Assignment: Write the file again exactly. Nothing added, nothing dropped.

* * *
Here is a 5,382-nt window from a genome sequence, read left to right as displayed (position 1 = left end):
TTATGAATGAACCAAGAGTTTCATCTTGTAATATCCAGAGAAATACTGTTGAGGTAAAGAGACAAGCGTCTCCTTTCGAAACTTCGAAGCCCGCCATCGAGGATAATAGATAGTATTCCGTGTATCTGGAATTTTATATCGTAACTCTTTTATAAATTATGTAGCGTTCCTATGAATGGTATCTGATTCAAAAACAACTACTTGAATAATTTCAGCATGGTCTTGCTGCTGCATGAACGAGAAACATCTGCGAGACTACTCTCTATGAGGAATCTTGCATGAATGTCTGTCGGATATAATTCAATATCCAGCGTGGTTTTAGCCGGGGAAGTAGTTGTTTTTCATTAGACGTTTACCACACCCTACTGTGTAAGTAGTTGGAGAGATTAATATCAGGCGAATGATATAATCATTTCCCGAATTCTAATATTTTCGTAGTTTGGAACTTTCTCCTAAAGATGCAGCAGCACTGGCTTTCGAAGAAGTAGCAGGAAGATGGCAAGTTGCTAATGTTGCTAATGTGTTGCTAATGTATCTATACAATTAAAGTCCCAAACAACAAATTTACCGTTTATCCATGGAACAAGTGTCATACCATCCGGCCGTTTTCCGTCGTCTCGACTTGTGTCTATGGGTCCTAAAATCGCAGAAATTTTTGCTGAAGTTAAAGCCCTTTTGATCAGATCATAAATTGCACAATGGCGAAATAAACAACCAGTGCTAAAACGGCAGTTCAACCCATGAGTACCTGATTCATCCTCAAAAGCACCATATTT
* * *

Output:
Here is a 5,382-nt window from a genome sequence, read left to right as displayed (position 1 = left end):
TTATGAATGAACCAAGAGTTTCATCTTGTAATATCCAGAGAAATACTGTTGAGGTAAAGAGACAAGCGTCTCCTTTCGAAACTTCGAAGCCCGCCATCGAGGATAATAGATAGTATTCCGTGTATCTGGAATTTTATATCGTAACTCTTTTATAAATTATGTAGCGTTCCTATGAATGGTATCTGATTCAAAAACAACTACTTGAATAATTTCAGCATGGTCTTGCTGCTGCATGAACGAGAAACATCTGCGAGACTACTCTCTATGAGGAATCTTGCATGAATGTCTGTCGGATATAATTCAATATCCAGCGTGGTTTTAGCCGGGGAAGTAGTTGTTTTTCATTAGACGTTTACCACACCCTACTGTGTAAGTAGTTGGAGAGATTAATATCAGGCGAATGATATAATCATTTCCCGAATTCTAATATTTTCGTAGTTTGGAACTTTCTCCTAAAGATGCAGCAGCACTGGCTTTCGAAGAAGTAGCAGGAAGATGGCAAGTTGCTAATGTTGCTAATGTGTTGCTAATGTATCTATACAATTAAAGTCCCAAACAACAAATTTACCGTTTATCCATGGAACAAGTGTCATACCATCCGGCCGTTTTCCGTCGTCTCGACTTGTGTCTATGGGTCCTAAAATCGCAGAAATTTTTGCTGAAGTTAAAGCCCTTTTGATCAGATCATAAATTGCACAATGGCGAAATAAACAACCAGTGCTAAAACGGCAGTTCAACCCATGAGTACCTGATTCATCCTCAAAAGCACCATATTT